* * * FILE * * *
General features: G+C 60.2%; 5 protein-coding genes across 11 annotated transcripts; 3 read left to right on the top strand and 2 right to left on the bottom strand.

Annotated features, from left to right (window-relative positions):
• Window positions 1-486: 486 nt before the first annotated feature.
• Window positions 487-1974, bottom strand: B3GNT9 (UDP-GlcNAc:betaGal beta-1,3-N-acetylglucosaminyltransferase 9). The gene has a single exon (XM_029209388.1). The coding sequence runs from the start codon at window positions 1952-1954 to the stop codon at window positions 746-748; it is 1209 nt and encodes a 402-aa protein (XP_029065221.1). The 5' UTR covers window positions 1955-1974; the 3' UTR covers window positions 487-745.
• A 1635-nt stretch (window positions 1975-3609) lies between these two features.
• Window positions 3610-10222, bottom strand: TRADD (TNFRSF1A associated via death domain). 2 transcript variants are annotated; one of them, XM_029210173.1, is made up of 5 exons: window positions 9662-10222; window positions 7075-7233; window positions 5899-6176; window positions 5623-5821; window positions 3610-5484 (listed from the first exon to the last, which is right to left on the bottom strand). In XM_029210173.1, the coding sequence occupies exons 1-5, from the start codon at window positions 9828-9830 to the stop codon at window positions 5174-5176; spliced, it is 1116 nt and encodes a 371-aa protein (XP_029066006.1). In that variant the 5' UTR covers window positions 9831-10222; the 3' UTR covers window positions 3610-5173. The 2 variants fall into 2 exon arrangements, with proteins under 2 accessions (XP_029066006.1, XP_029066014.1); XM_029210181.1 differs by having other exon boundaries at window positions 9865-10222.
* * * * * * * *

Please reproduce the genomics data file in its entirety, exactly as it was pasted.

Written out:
General features: G+C 60.2%; 5 protein-coding genes across 11 annotated transcripts; 3 read left to right on the top strand and 2 right to left on the bottom strand.

Annotated features, from left to right (window-relative positions):
• Window positions 1-486: 486 nt before the first annotated feature.
• Window positions 487-1974, bottom strand: B3GNT9 (UDP-GlcNAc:betaGal beta-1,3-N-acetylglucosaminyltransferase 9). The gene has a single exon (XM_029209388.1). The coding sequence runs from the start codon at window positions 1952-1954 to the stop codon at window positions 746-748; it is 1209 nt and encodes a 402-aa protein (XP_029065221.1). The 5' UTR covers window positions 1955-1974; the 3' UTR covers window positions 487-745.
• A 1635-nt stretch (window positions 1975-3609) lies between these two features.
• Window positions 3610-10222, bottom strand: TRADD (TNFRSF1A associated via death domain). 2 transcript variants are annotated; one of them, XM_029210173.1, is made up of 5 exons: window positions 9662-10222; window positions 7075-7233; window positions 5899-6176; window positions 5623-5821; window positions 3610-5484 (listed from the first exon to the last, which is right to left on the bottom strand). In XM_029210173.1, the coding sequence occupies exons 1-5, from the start codon at window positions 9828-9830 to the stop codon at window positions 5174-5176; spliced, it is 1116 nt and encodes a 371-aa protein (XP_029066006.1). In that variant the 5' UTR covers window positions 9831-10222; the 3' UTR covers window positions 3610-5173. The 2 variants fall into 2 exon arrangements, with proteins under 2 accessions (XP_029066006.1, XP_029066014.1); XM_029210181.1 differs by having other exon boundaries at window positions 9865-10222.